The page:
3-Hydroxyisovaleric Acid (3-HIA) is formed from the metabolism of the branched-chain amino acid leucine. Methylcrotonyl-CoA carboxylase catalyzes an essential step in this pathway and is biotin dependent. Reduced activity of this enzyme leads to an alternate pathway of metabolism resulting in 3-hydroxyisovaleric acid. 3-Hydroxyisovaleric Acid (3-HIA) is formed from the metabolism of the branched-chain amino acid leucine. Methylcrotonyl-CoA carboxylase catalyzes an essential step in this pathway and is biotin dependent. Reduced activity of this enzyme leads to an alternate pathway of metabolism resulting in 3-hydroxyisovaleric acid.
The urinary excretion of 3-HIA has been shown to be an early and sensitive indicator for marginal biotin deficiency. Elevated levels of 3-HIA in pregnant women reflect reduced or marginal biotin status. Smoking and anticonvulsant medication can also increase this metabolite as a reflection of accelerated biotin metabolism and therefore marginal deficiency.
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Biotin deficiencies, certain lifestyle habits (smoking), or specific genetic conditions can reduce methylcrotonyl-CoA carboxylase activity. This reduction can lead to a buildup of 3-methylcrotonyl-CoA, which is converted into 3-hydroxyisovaleryl-CoA by the enzyme enoyl-CoA hydratase. Increased concentrations of 3-methylcrotonyl-CoA and 3-hydroxyisovaleryl-CoA can lead to a disruption of the esterified CoA:free CoA ratio, and ultimately to mitochondrial toxicity. Detoxification of these metabolic end products occur via the transfer of the 3-hydroxyisovaleryl moiety to carnitine forming 3-hydroxyisovaleric acid-carnitine or 3HIA-carnitine, which is then transferred across the inner mitochondrial membrane where 3-hydroxyisovaleric acid is released as the free acid.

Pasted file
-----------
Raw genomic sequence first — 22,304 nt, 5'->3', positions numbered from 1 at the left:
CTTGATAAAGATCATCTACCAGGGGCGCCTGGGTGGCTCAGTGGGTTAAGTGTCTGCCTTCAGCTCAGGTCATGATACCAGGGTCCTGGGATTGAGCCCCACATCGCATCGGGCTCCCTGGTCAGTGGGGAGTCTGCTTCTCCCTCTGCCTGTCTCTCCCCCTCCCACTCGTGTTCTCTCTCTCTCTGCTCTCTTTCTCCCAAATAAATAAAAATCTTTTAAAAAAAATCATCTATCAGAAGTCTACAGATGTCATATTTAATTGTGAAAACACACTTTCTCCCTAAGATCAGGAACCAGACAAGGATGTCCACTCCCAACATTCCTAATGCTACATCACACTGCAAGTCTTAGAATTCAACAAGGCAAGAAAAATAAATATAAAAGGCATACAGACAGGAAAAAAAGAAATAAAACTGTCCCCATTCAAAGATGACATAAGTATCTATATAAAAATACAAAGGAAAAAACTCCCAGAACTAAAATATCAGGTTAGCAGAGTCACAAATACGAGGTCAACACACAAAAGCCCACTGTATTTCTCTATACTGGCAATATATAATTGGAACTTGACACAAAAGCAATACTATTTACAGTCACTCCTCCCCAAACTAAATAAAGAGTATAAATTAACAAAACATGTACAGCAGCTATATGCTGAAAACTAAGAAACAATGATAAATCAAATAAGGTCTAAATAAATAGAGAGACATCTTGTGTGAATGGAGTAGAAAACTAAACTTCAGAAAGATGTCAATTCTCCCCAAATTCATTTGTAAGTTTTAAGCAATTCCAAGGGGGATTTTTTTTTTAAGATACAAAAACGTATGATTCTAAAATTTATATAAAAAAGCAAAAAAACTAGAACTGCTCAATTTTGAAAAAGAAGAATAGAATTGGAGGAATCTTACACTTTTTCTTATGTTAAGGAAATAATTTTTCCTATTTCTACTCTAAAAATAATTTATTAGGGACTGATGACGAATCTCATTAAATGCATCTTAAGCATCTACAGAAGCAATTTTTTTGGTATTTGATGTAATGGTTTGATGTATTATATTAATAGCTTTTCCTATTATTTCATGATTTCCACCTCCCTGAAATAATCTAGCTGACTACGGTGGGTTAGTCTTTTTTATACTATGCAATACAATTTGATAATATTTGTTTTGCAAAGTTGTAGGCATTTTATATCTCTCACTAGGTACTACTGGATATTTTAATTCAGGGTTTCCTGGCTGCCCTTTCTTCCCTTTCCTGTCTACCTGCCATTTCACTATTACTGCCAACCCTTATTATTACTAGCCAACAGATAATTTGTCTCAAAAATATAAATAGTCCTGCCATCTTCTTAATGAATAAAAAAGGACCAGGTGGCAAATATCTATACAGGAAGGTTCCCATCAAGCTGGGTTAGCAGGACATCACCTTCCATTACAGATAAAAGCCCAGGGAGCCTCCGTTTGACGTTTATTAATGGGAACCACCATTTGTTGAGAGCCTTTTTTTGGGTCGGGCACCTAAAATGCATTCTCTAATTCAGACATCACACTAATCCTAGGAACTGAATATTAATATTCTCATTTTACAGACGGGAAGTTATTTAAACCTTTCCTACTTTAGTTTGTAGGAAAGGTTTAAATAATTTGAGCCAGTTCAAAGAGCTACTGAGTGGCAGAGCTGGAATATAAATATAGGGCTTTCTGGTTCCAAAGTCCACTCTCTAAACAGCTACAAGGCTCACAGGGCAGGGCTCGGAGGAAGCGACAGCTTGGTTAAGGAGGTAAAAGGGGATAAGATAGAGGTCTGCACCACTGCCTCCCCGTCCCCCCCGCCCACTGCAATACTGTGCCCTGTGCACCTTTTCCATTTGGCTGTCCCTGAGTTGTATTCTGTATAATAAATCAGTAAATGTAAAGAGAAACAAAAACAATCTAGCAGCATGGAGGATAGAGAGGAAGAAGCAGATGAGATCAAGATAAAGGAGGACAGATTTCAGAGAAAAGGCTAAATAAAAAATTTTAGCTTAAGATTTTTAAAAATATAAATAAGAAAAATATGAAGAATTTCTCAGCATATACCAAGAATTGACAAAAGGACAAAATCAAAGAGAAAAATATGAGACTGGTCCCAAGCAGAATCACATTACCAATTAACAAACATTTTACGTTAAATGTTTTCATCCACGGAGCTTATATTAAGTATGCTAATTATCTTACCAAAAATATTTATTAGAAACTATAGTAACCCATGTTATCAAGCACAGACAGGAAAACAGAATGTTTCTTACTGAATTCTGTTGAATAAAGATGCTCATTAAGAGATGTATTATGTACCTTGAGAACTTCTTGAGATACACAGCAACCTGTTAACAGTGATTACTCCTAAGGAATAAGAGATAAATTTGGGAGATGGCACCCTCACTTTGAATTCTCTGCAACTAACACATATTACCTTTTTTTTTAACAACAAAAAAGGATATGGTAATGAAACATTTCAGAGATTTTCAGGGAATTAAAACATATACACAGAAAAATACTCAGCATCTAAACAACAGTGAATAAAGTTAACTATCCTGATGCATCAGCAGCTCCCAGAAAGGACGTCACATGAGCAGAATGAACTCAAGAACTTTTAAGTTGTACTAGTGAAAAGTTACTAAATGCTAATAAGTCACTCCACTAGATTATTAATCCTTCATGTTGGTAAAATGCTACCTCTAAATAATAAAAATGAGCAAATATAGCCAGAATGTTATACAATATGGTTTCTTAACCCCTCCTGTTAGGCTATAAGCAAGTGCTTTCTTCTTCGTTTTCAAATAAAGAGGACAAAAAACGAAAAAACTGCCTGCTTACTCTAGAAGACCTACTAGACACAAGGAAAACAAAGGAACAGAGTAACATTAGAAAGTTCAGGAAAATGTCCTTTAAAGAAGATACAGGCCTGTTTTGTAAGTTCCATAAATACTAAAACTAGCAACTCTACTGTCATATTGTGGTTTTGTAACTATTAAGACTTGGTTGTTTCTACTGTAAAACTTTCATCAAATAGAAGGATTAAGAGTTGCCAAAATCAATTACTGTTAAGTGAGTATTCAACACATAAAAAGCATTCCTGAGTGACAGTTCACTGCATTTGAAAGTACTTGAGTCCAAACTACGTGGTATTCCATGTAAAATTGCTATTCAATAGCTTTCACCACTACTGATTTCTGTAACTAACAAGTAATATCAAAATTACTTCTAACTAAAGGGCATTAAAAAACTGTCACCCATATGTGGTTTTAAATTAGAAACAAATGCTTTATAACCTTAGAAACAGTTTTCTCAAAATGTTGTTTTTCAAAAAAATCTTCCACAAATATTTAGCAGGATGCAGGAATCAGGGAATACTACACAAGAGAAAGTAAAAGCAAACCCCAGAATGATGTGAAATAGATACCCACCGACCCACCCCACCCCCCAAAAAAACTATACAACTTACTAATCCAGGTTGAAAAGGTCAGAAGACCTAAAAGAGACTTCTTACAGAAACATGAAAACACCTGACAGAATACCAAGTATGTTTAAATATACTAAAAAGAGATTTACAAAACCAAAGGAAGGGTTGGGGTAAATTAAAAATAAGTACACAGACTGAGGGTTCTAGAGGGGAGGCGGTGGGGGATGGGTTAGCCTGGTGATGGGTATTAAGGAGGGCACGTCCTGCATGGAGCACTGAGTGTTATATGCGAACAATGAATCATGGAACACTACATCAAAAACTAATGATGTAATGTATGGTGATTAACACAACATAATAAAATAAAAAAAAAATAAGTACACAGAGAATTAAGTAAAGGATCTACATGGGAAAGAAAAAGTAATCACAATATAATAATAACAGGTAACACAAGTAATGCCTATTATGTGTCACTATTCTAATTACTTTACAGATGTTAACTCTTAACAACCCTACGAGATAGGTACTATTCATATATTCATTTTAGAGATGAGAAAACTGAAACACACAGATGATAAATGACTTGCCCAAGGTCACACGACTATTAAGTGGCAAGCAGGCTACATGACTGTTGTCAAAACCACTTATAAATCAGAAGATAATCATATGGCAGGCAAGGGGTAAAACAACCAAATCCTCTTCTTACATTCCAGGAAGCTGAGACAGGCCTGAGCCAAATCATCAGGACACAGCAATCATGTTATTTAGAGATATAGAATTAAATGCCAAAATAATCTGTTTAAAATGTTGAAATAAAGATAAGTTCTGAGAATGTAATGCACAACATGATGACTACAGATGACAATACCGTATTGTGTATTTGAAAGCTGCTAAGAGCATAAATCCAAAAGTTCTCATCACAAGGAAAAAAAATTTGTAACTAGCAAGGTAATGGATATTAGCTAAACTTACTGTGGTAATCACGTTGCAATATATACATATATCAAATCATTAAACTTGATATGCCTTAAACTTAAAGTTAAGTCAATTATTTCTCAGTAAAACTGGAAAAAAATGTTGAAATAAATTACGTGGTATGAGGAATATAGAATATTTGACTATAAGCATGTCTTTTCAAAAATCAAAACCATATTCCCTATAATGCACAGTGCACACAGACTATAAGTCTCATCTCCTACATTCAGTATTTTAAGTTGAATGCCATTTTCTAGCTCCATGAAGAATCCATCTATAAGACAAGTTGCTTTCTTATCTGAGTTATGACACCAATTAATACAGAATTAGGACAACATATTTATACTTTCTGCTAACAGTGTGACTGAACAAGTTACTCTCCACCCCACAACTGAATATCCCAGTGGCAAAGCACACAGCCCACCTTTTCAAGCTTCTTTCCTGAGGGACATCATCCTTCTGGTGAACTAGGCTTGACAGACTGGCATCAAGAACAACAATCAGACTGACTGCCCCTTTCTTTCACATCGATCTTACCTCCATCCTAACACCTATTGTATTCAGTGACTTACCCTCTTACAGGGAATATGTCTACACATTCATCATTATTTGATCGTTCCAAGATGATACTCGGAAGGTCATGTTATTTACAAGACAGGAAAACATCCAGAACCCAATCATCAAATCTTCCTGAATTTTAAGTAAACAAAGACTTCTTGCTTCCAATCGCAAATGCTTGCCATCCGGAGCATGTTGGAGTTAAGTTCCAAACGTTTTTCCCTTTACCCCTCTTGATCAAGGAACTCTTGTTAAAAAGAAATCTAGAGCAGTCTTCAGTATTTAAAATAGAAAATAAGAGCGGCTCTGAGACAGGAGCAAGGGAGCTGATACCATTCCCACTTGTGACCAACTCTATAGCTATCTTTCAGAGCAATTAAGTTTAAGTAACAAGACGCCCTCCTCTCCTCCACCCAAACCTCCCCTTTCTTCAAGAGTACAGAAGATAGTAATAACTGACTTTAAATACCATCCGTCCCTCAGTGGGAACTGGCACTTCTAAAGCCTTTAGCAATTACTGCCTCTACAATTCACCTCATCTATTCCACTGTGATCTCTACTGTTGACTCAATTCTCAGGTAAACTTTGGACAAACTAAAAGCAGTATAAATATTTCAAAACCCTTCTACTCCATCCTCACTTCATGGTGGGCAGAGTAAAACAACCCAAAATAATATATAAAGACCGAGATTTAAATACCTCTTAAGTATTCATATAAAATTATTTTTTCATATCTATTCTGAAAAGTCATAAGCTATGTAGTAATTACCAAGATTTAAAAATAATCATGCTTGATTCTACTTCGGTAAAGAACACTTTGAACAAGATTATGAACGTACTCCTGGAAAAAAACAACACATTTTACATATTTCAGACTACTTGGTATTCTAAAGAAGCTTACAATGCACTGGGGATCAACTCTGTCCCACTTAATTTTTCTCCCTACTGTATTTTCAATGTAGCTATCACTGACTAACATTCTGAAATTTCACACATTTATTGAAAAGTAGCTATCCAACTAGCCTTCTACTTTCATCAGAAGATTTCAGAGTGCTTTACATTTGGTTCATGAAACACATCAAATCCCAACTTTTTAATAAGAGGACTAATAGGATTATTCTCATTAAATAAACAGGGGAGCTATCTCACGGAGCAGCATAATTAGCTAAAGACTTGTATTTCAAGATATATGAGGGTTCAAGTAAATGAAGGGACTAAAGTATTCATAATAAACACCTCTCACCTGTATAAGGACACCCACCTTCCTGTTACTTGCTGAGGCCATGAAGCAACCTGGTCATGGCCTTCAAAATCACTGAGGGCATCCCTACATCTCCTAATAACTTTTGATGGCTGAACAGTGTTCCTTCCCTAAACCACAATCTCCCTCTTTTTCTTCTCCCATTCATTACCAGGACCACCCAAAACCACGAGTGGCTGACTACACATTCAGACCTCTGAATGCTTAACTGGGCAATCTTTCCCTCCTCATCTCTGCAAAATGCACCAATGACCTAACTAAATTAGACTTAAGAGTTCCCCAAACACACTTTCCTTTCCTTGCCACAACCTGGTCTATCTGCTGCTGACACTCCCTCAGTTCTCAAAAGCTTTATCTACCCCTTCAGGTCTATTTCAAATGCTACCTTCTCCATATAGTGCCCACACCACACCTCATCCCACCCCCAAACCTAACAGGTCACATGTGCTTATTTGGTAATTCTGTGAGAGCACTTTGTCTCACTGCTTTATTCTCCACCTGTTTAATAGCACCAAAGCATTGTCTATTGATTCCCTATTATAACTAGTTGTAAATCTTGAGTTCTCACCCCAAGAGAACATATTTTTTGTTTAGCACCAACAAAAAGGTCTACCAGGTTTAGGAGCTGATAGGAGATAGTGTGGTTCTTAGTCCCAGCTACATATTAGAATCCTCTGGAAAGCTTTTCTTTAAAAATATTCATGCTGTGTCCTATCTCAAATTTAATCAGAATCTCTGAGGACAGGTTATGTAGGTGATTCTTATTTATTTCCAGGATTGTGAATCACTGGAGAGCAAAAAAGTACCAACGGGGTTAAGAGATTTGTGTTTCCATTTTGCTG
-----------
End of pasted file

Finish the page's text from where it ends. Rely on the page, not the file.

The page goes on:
3-Hydroxyisovaleric acid has been found to be elevated in smokers and in subjects undergoing long-term anticonvulsant therapy with carbamazepine and/or phenytoin. These levels are elevated due to impairment of renal reclamation of biotin. Levels may also be increased from prolonged consumption of raw egg-whites. When present in sufficiently high levels, 3-hydroxyisovaleric acid can act as an acidogen and a metabotoxin. An acidogen is an acidic compound that induces acidosis, which has multiple adverse effects on many organ systems. A metabotoxin is an endogenously produced metabolite that causes adverse health effects at chronically high levels.
Chronically high levels of 3-hydroxyisovaleric acid are associated with at least a dozen inborn errors of metabolism, including 3-hydroxy-3-methylglutaryl-CoA lyase deficiency, 3-methylglutaconic aciduria type I, biotinidase deficiency and isovaleric aciduria, dihydrolipoamide dehydrogenase deficiency, 3-methylcrotonyl-CoA carboxylase 1 deficiency, 3-hydroxy-3-methylglutaryl-CoA lyase deficiency, late-onset multiple carboxylase deficiency, holocarboxylase synthetase deficiency, and 3-methylcrotonyl-CoA carboxylase 2 deficiency.
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2-Hydroxyphenylacetic Acid, 3-Hydroxyisovaleric Acid, 3-Hydroxyphenylacetic Acid, 3-Hydroxypropionic Acid, 3-Methyl-4-OH-phenylglycol, 4-Hydroxyphenylacetic Acid, 5-OH-indoleacetic Acid, a-Hydroxyisobutyric Acid (from MTBE), a-Keto-b-Methylvaleric Acid, a-Ketoadipic Acid, a-Ketoglutaric Acid (AKG), a-Ketoisocaproic Acid, a-Ketoisovaleric Acid, a-Ketophenylacetic Acid (from Styrene), Adipic Acid, Arabinose, B-OH-B-Methylglutaric Acid (HMG), Benzoic Acid, Beta-OH-Butyric Acid (BHBA), Cis-Aconitic Acid, Citramalic Acid, Citric Acid, Dihydroxyphenylpropionic Acid (DHPPA), Formiminoglutamic Acid (FIGlu), Glutaric Acid, Hippuric Acid, Homogentisic Acid, Homovanillic Acid, Indoleacetic Acid (IAA), Isocitric Acid, Isovalerylglycine, Kynurenic / Quinolinic Ratio, Kynurenic Acid, Lactic Acid, Malic Acid, Methylmalonic Acid, Orotic Acid, Phenylacetic Acid (PAA), Pyroglutamic Acid, Pyruvic Acid, Quinolinic Acid, Suberic Acid, Succinic Acid, Tartaric Acid, Vanilmandelic Acid, Xanthurenic Acid